THEN. Oh, but then. Then I read about one job at this still-unnamed-because-you-need-to-stay-the-fuck-away-from-my-dream-gig company, and my world stopped. And suddenly I was ready to say goodbye to the babies and my house and Michigan and get up and go to (I won’t even say the city because I’m that much of a shellfish) to *&^%$#@ and start a new great life at this new great job. I haven’t wanted anything that bad–rather, this bad–in a long time. I just…I knew that I couldn’t just apply for this job. I had to do everything in my power to get it.
The problem with wanting something that bad is, you start taking yourself way too seriously. I wrote all my writing samples up and was very pleased and was ready to send it along with a kiss and a hope but some part of me spoke up and said, “Wait!” So I did. I waited. And I edited, and then I deleted a whole section of writing with no way to turn back and no new idea, and I waited.
Now, this waiting only spans a couple days, but it felt like an eternity. And in the working world, a job can be there on Monday and be gone come Tuesday, so I was really risking just complete doom by waiting that long.
So last night comes, and I’m not working on my application, and the boyfriend is asking me, “Are you going to send in that job app or what?” and I just keep hiding my nose in my book. But then my book grew a hand, which then reached out and slapped me in the face. The book is Bossypants by Tina Fey (go buy it! Tina, I’m plugging your book! You owe me!) and it was some kinda bat-shit cosmic something that made me read this quote mere moments after the boy bugged me.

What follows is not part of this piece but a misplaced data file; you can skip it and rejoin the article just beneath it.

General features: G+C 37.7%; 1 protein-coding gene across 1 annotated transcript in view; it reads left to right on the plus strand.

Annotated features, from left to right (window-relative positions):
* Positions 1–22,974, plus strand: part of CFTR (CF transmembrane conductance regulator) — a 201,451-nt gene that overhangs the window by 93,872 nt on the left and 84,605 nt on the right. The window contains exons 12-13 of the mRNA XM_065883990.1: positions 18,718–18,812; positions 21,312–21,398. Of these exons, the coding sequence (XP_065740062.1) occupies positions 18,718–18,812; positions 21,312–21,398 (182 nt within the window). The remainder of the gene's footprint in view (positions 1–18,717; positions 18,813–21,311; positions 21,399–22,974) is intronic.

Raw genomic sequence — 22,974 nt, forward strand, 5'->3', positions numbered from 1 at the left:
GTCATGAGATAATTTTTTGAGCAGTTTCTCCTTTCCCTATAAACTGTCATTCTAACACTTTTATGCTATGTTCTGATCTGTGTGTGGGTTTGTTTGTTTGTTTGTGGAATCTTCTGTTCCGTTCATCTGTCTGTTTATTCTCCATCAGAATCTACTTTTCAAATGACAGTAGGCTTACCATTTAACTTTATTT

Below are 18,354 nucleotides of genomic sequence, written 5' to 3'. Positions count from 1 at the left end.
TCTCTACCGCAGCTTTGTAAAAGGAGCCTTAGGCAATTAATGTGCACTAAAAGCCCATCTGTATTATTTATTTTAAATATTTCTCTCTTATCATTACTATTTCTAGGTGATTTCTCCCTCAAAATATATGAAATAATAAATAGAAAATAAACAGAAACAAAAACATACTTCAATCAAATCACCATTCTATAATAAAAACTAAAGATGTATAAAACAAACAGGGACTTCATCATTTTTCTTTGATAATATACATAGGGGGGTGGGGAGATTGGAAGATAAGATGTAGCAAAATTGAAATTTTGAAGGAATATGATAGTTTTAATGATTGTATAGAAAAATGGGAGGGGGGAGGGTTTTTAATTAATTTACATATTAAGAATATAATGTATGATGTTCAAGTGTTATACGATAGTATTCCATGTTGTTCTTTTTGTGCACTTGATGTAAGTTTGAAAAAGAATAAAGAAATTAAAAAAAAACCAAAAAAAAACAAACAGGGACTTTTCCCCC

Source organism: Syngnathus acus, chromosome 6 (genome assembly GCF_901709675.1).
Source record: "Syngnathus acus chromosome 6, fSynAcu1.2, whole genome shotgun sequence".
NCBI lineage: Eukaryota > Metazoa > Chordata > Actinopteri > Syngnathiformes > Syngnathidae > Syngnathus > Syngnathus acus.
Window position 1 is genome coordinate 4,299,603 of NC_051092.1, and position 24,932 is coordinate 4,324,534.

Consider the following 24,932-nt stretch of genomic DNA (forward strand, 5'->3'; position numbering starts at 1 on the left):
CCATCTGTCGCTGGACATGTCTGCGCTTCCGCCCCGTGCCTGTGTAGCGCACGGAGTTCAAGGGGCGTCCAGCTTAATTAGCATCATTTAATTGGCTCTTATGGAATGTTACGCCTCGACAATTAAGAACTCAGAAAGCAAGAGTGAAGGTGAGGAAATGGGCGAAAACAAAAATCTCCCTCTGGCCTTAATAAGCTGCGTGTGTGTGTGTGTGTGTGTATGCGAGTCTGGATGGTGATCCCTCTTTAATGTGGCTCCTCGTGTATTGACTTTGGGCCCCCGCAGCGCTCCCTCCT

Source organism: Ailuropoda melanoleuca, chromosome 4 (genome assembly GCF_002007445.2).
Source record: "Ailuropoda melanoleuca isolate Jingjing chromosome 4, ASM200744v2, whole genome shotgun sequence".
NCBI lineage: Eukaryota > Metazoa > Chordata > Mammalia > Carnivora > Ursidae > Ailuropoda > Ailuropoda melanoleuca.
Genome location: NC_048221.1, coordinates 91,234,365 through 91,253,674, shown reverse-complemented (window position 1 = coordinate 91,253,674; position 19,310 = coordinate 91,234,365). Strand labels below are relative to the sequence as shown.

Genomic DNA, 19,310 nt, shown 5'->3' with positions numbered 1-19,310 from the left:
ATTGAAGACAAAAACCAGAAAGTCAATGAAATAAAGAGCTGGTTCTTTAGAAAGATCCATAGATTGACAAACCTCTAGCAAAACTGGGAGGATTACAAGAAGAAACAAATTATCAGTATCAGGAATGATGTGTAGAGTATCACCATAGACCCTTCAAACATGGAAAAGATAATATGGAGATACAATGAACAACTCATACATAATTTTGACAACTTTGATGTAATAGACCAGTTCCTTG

I read this:
“You have to try to be at the top of your game and improve every joke you can until the last possible second, and then you have to let it go.
You can’t be that kid standing at the top of the waterslide, overthinking it. You have to go down the chute.”
It was…spooky. I’ll say this, the job involves humor, so this wasn’t just spooky because of the general message of just do it. No, this was spooky because it was dead on. I blinked at the page a couple times, and then I announced to the boy that I would finish the application and send it tomorrow.
Well tomorrow is actually today, and I sent it. I edited my writing, I wrote a whole new section, it made me chuckle, and I pressed send. And as scary as it was, “letting go” actually made this a much easier process. A day ago, I would have been sitting here, wracking my brain, wondering if I should have said something more, something less, something crazier, something saner, something…else. But I decided to let go. I did the best I could, and I am happy with that. And I actually think that I deserve this job, too. It’s scary, but I’m letting myself think about what it will be like to go to a job where I don’t get bitten, drooled on, screamed at, sat on and generally used as a bean bag chair that can make mac ‘n cheese. (I love those children, I really do, but they sure know how to beat me up.) And now if I don’t get the job, I won’t spaz about it.
OK, I’ll be upset for a while, but it won’t end my world.
Ms. Fey communicated something very important to me: not everyone is going to like what you write (not that I haven’t always known this, it’s just a good refresher). Not everyone is going to find you witty or intelligent or even coherent. So doing your best is important, but in the end, someone is going to think you failed. So as long as you don’t think you’ve failed, just let go. Go down the fucking chute already.
I went down the chute. It was fun.